Lawyers are there to help you make things easier and protect you from things going wrong in the future, and not the other way around, but not all ecosystems have legal counsel that is well versed in venture law.

Initiatives such as the seedsummit termsheets, the series seed termsheets, and the BVCA documents – all available online – are good starting points for startups in emerging ecosystems to learn about what is normal and what is not. Then, if in the process of evaluating counsel for your company there is a mismatch between what you’ve seen and what they are familiar with, that is potentially a red flag.

Simplified local legal systems

Part of the legal challenge is not only just finding the right kind of lawyers to hire, but also in having the ecosystem have laws that help support Entrepreneurs. For example, laws that make it difficult to hire and fire employees make it hard for a startup to control cash burn as early founders will inevitably have to expand and contract as their companies go through natural peaks and troughs.

Simplification of the legal bureaucratic burden on the founder can make a huge difference: little things like allowing e-signatures can greatly speed up how quickly deals are completed vs having to have a notary sign or other more complicated structures which can slow things down.

And lastly, and considering how many successful startups come from after a founder has had at least one failure, a government’s treatment of company bankruptcy as either a black flag for the founder for ever more or as a state that does not tarnish one’s reputation from being able to try again.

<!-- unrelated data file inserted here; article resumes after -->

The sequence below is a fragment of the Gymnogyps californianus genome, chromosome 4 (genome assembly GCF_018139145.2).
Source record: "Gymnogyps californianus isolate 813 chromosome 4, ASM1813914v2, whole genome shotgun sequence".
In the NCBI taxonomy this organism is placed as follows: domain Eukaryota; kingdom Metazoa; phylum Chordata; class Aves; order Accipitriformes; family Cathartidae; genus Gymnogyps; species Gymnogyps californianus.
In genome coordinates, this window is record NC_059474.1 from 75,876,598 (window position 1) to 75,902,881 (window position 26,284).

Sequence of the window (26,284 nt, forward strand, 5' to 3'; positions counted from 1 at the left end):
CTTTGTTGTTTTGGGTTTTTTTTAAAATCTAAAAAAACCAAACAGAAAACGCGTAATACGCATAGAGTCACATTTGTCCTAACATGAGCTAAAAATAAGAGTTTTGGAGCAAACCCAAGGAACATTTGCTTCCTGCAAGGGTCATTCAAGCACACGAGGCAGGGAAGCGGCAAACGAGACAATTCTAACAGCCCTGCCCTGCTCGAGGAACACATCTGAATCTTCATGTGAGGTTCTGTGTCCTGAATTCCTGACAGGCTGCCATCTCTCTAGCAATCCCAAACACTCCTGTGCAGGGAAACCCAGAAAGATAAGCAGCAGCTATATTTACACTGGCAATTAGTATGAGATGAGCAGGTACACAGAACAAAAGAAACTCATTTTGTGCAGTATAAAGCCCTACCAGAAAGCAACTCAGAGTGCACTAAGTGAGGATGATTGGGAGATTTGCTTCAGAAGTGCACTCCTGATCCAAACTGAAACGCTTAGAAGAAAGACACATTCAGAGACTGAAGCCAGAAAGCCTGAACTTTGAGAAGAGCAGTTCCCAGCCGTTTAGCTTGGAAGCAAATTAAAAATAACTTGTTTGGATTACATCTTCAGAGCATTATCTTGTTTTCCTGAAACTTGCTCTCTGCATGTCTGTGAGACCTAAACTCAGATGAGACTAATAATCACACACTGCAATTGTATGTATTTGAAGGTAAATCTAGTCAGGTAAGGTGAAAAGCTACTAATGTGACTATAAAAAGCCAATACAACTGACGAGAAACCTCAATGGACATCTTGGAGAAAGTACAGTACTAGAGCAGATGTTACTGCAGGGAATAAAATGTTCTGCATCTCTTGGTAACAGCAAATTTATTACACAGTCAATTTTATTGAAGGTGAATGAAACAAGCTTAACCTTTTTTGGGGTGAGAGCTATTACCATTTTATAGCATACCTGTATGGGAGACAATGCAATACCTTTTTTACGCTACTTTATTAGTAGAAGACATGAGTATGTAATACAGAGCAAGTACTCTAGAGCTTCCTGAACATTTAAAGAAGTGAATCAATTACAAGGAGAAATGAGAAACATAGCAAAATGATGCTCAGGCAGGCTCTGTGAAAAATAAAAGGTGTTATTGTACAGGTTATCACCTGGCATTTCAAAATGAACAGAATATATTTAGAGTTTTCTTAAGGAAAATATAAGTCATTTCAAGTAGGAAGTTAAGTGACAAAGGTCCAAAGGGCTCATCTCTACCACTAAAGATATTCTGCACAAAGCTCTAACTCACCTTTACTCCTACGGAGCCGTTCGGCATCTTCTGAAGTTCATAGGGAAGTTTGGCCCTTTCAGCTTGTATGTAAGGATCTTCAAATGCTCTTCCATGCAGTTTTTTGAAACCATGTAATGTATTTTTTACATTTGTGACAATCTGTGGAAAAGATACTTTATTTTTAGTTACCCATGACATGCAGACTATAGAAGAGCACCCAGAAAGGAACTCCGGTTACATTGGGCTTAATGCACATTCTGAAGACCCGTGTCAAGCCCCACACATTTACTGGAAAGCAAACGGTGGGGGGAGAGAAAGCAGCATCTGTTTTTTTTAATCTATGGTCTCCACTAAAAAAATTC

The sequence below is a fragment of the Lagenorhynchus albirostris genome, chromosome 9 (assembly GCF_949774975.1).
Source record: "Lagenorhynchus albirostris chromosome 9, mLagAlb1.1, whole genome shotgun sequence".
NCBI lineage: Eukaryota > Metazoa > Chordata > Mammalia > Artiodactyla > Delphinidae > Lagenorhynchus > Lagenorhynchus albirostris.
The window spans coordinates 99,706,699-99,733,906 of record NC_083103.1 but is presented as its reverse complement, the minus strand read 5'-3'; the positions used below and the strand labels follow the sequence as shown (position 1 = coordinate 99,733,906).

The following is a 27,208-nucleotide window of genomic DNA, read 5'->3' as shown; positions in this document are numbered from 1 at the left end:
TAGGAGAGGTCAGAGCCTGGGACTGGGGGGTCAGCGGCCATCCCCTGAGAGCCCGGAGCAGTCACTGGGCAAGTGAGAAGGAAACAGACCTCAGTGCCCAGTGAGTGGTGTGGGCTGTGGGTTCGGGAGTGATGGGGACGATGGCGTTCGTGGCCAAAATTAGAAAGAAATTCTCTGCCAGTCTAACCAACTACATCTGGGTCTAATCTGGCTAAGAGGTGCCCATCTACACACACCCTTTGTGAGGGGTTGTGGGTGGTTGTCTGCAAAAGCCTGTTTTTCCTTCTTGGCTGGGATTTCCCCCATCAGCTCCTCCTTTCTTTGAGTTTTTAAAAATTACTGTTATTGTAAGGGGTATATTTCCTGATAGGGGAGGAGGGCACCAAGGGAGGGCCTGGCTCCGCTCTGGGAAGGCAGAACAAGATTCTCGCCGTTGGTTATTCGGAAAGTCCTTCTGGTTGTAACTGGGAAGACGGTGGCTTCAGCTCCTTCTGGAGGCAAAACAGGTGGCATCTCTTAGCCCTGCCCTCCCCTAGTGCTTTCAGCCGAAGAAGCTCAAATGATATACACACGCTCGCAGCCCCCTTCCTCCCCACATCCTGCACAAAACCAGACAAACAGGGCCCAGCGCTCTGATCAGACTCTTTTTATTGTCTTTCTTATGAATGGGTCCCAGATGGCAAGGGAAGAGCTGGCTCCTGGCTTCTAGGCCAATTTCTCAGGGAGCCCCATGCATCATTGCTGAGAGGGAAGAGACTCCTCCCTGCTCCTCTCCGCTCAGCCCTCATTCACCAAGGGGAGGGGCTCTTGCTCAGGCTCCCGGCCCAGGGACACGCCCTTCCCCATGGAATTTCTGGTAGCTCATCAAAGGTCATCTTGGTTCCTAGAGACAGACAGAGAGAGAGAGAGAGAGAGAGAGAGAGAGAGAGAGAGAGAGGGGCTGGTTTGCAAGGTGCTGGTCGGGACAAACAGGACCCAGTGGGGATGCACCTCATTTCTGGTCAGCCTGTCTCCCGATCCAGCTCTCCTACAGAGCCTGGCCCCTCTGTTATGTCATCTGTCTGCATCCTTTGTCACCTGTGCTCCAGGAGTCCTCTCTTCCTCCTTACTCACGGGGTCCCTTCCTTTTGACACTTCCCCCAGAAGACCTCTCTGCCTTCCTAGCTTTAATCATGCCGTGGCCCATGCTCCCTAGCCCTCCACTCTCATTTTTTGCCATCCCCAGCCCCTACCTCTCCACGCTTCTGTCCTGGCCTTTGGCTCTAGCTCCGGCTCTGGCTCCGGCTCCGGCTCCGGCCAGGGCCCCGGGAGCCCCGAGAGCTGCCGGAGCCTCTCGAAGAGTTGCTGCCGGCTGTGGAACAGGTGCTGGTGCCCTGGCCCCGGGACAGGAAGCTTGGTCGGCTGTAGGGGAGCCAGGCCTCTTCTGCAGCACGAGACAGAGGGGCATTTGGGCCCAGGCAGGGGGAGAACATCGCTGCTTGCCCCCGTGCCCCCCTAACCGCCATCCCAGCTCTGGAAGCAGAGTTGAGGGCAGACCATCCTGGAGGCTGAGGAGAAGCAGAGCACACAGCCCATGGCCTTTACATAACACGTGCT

To wrap it up…

In conclusion, whilst there are many variables to consider in how to help develop a local ecosystem, the above list are some that I see as almost very crucial to kick it off.

For example, note that I didn’t include things like interest rates or a thriving local M&A market… if an M&A market is present, for example, its great, but frankly, most foreign M&A markets pale in comparison with the global M&A market led by the top international corporations.

As such, a better place to start to try and influence change is to address the variables that are easier to adapt in the short term. In the longer term, as the ecosystem blossoms, the local corporates will take notice and will want to get involved.

If you like this post, please feel free to share with your local government officials to initiate a dialog about how to spur growth of your local community’s ecosystem.

Continue Reading

Investment – Are You in Danger of Raising a Toxic Investment Round?

Wallpaper by Morrissey666

money